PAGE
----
Confidential computing is used to protect sensitive customer and health data or other secret information on third-party cloud servers. Intel Trust Authority is a service that proves the secure status of a trustworthy cloud instance, regardless of the respective cloud operator. To do this, Intel uses established cryptographic methods that rely on the Software Guard Extensions (SGX) and Trust Domain Extensions (TDX) functions anchored in Xeon hardware. Intel operates servers worldwide for Intel Trust Authority that can be used for remote attestation of encrypted TDX instances.
Large cloud service providers such as Amazon (AWS Nitro/KMS), Google Cloud and Microsoft Azure each offer their own attestation functions for their Trusted Execution Environments (TEEs). But anyone who moves sensitive data to the public cloud may want a remote attestation for their encrypted virtual machine (VM) that is independent of the cloud service provider.
Intel’s Trusted Domain Extensions (TDX) for encrypted cloud instances work quite complicated.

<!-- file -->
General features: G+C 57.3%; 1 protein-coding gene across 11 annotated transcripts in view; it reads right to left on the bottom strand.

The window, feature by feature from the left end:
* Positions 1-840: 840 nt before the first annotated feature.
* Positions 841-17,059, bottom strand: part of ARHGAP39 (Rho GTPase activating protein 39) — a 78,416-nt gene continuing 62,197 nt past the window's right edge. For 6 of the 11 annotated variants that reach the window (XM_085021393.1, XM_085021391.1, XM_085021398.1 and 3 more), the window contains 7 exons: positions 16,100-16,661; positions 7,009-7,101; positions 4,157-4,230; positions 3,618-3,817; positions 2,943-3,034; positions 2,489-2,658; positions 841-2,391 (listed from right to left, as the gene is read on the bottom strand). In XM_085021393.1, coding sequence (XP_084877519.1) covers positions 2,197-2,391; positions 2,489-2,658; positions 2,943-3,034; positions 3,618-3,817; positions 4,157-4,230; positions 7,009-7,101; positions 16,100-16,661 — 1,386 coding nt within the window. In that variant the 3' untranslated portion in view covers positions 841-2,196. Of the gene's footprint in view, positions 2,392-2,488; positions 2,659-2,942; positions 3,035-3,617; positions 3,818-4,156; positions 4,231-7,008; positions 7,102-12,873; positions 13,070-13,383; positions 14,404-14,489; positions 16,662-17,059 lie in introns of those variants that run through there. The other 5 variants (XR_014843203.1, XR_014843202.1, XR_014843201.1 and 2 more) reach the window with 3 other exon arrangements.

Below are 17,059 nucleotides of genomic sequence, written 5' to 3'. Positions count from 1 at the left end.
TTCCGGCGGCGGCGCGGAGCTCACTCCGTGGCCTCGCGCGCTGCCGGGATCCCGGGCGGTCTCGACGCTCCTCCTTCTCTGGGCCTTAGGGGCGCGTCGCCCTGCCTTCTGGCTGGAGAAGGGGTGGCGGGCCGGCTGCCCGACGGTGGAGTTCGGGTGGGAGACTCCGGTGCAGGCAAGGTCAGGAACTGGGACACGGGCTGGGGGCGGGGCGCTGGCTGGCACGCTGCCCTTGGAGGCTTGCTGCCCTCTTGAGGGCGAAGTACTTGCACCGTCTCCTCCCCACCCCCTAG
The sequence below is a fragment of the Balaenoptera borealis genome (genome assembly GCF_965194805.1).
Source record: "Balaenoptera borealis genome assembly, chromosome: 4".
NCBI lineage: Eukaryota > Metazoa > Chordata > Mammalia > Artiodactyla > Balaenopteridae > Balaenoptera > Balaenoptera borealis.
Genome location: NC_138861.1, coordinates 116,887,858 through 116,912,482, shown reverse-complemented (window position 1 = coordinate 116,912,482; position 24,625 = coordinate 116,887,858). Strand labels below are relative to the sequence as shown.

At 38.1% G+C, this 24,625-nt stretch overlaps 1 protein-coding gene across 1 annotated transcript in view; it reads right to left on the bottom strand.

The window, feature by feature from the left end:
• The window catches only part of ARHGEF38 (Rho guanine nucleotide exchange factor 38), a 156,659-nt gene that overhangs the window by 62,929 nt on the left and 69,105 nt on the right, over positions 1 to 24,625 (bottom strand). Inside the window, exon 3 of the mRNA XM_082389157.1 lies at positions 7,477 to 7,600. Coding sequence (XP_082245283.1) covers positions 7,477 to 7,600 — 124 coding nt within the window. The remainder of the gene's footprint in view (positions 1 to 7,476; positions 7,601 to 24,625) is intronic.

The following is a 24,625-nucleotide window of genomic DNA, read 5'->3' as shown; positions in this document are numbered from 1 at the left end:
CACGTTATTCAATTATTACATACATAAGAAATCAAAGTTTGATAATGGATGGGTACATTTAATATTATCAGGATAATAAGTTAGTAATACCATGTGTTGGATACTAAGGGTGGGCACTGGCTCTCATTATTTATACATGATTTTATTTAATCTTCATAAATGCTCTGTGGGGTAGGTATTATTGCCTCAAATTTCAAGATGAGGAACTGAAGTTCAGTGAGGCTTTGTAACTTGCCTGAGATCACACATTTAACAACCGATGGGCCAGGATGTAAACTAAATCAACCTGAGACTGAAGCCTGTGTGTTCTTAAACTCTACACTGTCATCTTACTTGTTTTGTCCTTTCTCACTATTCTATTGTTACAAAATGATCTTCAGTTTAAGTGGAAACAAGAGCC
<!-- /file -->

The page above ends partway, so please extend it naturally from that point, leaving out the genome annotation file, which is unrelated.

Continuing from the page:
With Intel Trust Authority you no longer have to trust the cloud operator and can also change them. But you have to trust Intel instead and can currently only use servers with fourth-generation Sapphire Rapids (Xeon-SP Gen 4) Xeon-SP processors.
However, Intel emphasizes that it will also integrate other hardware. Intel is cooperating with Nvidia to also certify cloud instances that use the AI accelerator H100 (Hopper).
Intel Trust Authority was developed under Project Amber and announced in fall 2022. So far, only pilot customers have been able to use the service.
Intel provides extensive documentation for TDX and SGX, the technology is quite complex. AMD also builds confidential computing functions into the Epyc processors and there is the Confidential Compute Architecture ARMv9-CCA for ARM servers.
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